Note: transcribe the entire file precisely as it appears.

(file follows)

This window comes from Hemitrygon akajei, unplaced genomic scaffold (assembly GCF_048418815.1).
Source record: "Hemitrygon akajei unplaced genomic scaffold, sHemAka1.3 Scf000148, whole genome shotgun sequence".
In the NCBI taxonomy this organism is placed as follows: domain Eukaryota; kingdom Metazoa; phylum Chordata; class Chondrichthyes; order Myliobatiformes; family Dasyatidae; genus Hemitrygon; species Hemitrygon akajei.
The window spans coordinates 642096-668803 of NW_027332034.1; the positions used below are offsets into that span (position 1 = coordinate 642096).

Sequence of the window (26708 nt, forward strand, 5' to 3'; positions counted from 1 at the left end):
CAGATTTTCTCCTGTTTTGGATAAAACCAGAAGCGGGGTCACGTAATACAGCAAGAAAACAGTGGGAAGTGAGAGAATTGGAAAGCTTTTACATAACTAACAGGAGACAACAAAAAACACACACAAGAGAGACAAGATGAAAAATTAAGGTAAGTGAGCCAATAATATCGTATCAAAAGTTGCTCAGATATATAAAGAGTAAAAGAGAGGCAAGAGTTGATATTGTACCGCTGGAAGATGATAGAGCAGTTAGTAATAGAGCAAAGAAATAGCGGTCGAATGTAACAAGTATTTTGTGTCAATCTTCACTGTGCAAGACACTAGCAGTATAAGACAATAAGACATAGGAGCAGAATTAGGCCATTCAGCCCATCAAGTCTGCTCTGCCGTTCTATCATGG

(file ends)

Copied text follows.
This window comes from Hemitrygon akajei, unplaced genomic scaffold (assembly GCF_048418815.1).
Source record: "Hemitrygon akajei unplaced genomic scaffold, sHemAka1.3 Scf000148, whole genome shotgun sequence".
In the NCBI taxonomy this organism is placed as follows: domain Eukaryota; kingdom Metazoa; phylum Chordata; class Chondrichthyes; order Myliobatiformes; family Dasyatidae; genus Hemitrygon; species Hemitrygon akajei.
The window spans coordinates 642096-668803 of NW_027332034.1; the positions used below are offsets into that span (position 1 = coordinate 642096).

Sequence of the window (26708 nt, forward strand, 5' to 3'; positions counted from 1 at the left end):
CAGATTTTCTCCTGTTTTGGATAAAACCAGAAGCGGGGTCACGTAATACAGCAAGAAAACAGTGGGAAGTGAGAGAATTGGAAAGCTTTTACATAACTAACAGGAGACAACAAAAAACACACACAAGAGAGACAAGATGAAAAATTAAGGTAAGTGAGCCAATAATATCGTATCAAAAGTTGCTCAGATATATAAAGAGTAAAAGAGAGGCAAGAGTTGATATTGTACCGCTGGAAGATGATAGAGCAGTTAGTAATAGAGCAAAGAAATAGCGGTCGAATGTAACAAGTATTTTGTGTCAATCTTCACTGTGCAAGACACTAGCAGTATAAGACAATAAGACATAGGAGCAGAATTAGGCCATTCAGCCCATCAAGTCTGCTCTGCCGTTCTATCATGG